The subject of MLK Blvds etc. came up on the January 15, 2007 installment of the African-American roundtable, on News & Notes on NPR. Host Farai Chideya introduced one question by noting that for people her age (I think she’s in her 30s):
By the time [people our age] reached our tweens or our teens, you had MLK Boulevards all over the country, and usually they were in some of the most jacked-up neighborhoods that you will ever find. So there was this complexity that I had in my mind: Why are they going to honor this man by naming the dingiest, dead-end street after him? … Hearing the words Dr. Rev. Martin Luther King Jr. don’t necessarily bring hope to younger generations the way they did to previous generations…
After this project was brought to the attention of News & Notes, it was mentioned on the show, and linked from NPR’s Web site.
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The project has also gotten some Boing Boing attention.
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And a mention on Core77, too.
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The Online Journalism Review (“Flickr, Buzznet expand citizens’ role in visual journalism”) writes:
This dream of a global photo album, compiled in real time by amateur and professional shooters, hasn’t quite materialized, but photo-sharing services such as Flickr and Buzznet are giving us glimpses into that future….
These are baby steps toward what might become a revolution in visual journalism — broadening the variety of images we see on news sites and in print publications to include more than just traditional photojournalism….
Walker, who pens the “Consumed” column for the New York Times Magazine, was attracted to Flickr because of its decidedly non-commercial bent. He had long been curious if his stereotype of Martin Luther King boulevards — “an awful lot of abandoned property, scary-looking bars, and small groceries that accept food stamps” — was really accurate. Even though there had been newspaper specials and a book on the same subject, Walker believed there was a place for an ongoing, open-ended, “open journalism” view of MLK boulevards.
“I’m already a journalist, I can already write something with my point of view,” Walker told me. “With Flickr, I can say here’s an interesting subject, and throw it open to others. … I think there’s an advantage to having it open-ended, because I could have an unlimited number of people contributing to this in an unlimited number of places over an unlimited amount of time.” …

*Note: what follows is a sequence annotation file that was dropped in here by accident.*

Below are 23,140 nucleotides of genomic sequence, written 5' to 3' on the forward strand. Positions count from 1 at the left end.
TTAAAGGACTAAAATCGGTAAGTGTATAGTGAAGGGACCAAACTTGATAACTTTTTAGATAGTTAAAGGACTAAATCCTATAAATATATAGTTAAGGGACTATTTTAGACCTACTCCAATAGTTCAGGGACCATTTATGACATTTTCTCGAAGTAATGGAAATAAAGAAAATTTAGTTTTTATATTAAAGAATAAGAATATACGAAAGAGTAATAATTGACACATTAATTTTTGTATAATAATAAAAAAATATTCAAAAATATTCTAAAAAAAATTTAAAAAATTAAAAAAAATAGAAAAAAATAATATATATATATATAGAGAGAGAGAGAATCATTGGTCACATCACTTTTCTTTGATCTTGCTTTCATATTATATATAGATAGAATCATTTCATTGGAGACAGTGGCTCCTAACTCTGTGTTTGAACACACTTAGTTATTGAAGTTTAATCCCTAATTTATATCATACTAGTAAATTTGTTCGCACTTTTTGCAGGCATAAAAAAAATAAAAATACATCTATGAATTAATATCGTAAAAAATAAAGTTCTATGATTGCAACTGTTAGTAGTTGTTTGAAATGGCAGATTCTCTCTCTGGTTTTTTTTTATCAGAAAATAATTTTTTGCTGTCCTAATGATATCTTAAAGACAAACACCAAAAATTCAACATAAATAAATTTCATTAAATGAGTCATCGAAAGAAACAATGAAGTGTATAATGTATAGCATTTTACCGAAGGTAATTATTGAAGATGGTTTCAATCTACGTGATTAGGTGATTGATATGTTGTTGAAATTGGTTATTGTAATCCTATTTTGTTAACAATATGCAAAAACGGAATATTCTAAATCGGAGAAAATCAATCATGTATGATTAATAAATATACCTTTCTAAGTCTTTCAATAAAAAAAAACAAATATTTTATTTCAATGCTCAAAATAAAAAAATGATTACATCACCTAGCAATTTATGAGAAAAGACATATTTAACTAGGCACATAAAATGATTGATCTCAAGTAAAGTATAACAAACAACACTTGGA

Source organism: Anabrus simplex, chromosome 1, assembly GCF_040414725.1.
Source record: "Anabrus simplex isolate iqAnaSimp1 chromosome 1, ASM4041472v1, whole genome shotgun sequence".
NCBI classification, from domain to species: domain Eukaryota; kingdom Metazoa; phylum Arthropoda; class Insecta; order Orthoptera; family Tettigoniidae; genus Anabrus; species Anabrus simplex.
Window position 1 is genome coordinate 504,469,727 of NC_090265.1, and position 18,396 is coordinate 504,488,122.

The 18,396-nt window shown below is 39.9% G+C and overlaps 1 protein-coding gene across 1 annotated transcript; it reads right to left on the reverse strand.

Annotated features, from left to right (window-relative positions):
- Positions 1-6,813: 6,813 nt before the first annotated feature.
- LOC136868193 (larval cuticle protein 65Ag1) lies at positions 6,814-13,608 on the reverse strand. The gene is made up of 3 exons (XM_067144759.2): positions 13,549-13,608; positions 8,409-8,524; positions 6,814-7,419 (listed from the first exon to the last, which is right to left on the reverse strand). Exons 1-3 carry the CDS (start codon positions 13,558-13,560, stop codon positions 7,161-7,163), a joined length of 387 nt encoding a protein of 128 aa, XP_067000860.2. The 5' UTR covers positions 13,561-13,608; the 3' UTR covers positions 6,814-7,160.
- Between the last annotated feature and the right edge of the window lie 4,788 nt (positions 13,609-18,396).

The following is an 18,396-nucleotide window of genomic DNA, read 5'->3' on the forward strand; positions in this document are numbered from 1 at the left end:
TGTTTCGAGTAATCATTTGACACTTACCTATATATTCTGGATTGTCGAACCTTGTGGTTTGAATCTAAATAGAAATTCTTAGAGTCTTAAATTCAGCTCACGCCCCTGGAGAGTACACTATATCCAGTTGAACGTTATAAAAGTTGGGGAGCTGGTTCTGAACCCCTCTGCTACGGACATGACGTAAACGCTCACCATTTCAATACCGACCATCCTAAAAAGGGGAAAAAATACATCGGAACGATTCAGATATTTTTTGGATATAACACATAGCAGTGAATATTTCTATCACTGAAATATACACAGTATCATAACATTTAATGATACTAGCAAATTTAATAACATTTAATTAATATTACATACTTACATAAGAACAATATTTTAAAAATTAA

“Flickr is a real community and you don’t want to come storming in and say, ‘Everybody do as I say.’ It doesn’t work like that,” Walker said. “There are a lots of people doing interesting things there, and I want to respect that. What I’m leading up to is to send messages to everybody who might be interested, saying I like your stuff and would like you to join this, if you’re interested.”
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Interesting overview of “Visual Journalism and Internet Photo Sharing” by Marti Howell, from December 2005. (Cites this project.)
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The Urban Commons writes:
I find the idea of exploring the stereotypes associated with certain urban areas by documenting them in this way fascinating. Too often, our perception of space is influenced by only a few images or a single narrative, especially -tragically- when it comes to black or poor neighborhoods. East Oakland thus becomes defined almost entirely by crime, and MLK/West Oakland by images of urban decay. Nothing else gets reported, and a culture of fear and alienation about our cities spreads.
These pictures of MLK Blvds illustrate some of that poverty, but more often they show the diversity of the MLK experience from accross the country. The beautiful, the touching and at times, even the humorous find their way into the collection of pictures. Together, they create a fuller and hopefully truer representation of these urban landscapes.